Marsden expands her exploration of the interplay between performance and audience beyond the confines of the theater to consider each play's significance for wider social and political issues. In order to do this, she examines the similarities between the sexualized female icon of the cinema screen and the performance of women's sexual desire and agency on the Restoration stage. As a figure with the potential to emotionally move the audience, the female character could be used to convey powerful messages concerning gender and political ideology. In combining a theoretical and a broadly historical approach, Marsden states that she is "willing to transcend detail," allowing her to provide a general narrative of the interplay between she-tragedy and its social context as it developed across six decades (p. 13). One of the strengths of the book is that through the consideration of she-tragedy Marsden is able to survey the shifting nature of gendered power structures and their relation to the wider political struggles of the nation.
There are, however, certain points in Marsden's text when connections made between the plays and political events are a little too cursory. The conclusion to the second section of chapter 2, for example, draws a very broad analogy between a shift in dramatic representations of gendered power relations and the ascension of William III. Basing her analysis on contract theories of state and marriage, Marsden states that the shift from a hereditary monarch to one essentially selected by the ruling classes had implications for marriage, which could no longer be considered an indivisible bond (pp.51-52). Here and elsewhere in the book, Marsden implies a political trajectory beginning in 1660. It can be argued that for many the paradigm of hereditary monarchy was decisively destroyed with the execution of Charles I 1649, an event still fresh in the national consciousness in 1688. The debates that led to this definitive event had begun much earlier in the century and, largely because it provided a useful analogy, marriage was implicated from the start. Similarly, Marsden often implies an over-generalized division between the attitudes, premised on their political affiliations, of Whig and Tory playwrights to gender relations.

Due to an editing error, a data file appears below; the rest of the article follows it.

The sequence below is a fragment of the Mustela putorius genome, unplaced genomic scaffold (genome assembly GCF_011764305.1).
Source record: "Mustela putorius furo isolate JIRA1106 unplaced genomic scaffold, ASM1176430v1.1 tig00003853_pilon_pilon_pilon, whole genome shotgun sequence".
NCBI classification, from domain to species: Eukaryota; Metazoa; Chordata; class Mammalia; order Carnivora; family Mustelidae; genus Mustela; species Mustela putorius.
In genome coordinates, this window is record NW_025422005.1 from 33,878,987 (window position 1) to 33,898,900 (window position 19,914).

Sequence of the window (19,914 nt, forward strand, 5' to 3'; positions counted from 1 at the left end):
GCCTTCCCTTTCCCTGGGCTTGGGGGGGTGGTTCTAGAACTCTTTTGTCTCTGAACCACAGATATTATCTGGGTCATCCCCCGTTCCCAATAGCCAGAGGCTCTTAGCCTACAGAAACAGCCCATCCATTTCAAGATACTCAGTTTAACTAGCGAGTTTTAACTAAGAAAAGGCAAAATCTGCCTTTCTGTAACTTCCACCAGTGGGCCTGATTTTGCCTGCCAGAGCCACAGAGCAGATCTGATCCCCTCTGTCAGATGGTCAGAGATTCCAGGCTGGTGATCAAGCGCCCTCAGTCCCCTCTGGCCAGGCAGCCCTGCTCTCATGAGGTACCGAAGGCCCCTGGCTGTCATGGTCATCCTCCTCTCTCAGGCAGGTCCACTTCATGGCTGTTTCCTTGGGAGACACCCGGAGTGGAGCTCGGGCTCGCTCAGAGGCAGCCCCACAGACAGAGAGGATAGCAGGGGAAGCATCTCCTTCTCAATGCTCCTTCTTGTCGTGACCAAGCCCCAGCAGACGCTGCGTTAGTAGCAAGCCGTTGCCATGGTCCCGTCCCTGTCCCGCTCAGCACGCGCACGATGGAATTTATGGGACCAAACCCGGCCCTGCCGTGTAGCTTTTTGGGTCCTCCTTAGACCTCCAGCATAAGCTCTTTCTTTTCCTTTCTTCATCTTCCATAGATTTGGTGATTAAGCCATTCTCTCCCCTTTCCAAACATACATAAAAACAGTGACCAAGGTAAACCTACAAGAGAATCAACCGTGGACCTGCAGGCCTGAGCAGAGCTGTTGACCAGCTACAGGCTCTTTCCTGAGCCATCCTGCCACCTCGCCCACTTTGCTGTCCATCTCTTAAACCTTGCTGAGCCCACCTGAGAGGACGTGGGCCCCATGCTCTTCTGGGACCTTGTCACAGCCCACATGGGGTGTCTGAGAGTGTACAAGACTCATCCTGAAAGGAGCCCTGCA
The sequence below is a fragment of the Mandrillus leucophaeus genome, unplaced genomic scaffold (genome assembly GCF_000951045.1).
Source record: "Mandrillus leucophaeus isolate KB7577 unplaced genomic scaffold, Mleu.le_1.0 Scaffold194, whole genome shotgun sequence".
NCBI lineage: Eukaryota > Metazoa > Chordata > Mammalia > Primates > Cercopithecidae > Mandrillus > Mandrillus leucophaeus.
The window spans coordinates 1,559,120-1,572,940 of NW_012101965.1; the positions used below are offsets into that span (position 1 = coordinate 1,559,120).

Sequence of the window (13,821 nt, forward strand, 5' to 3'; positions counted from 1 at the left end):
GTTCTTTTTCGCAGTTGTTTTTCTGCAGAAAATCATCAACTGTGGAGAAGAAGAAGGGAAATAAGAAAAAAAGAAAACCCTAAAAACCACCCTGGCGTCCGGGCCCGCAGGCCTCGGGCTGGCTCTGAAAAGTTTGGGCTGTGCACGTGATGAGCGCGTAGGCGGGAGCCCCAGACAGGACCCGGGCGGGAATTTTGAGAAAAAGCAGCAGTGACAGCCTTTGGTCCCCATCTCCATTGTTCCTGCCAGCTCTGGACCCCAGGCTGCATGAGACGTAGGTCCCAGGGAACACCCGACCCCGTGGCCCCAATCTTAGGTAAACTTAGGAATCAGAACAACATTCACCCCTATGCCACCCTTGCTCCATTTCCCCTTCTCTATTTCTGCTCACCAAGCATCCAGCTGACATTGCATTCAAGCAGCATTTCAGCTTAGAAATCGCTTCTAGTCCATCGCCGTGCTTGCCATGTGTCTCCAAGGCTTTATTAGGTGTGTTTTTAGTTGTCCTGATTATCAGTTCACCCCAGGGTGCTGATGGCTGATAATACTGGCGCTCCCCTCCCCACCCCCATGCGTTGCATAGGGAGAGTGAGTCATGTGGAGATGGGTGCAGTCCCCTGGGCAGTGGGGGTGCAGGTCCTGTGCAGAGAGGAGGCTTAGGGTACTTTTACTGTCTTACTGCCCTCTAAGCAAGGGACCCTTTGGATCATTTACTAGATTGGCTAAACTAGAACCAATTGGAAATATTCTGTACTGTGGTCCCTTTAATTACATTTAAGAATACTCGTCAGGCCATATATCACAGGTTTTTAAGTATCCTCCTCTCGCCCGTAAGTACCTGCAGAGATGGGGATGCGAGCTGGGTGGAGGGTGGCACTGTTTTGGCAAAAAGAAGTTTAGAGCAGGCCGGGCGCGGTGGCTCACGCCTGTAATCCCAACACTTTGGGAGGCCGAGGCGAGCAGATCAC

In her concluding chapter, however, Marsden engages in a subtle and historically nuanced discussion of Nicholas Rowe's popular play Lady Jane Grey (1715). She builds on her earlier, more general, account of the generic and historical attributes of she-tragedy to provide a detailed analysis of Rowe's particular use of these attributes within the specific context of the Hanoverian succession. As a whole, the book provides an accessible and useful introduction to a body of dramatic texts often overlooked by modern criticism.
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Alice Eardley. Review of Marsden, Jean I., Fatal Desire: Women, Sexuality, and the English Stage, 1660-1720.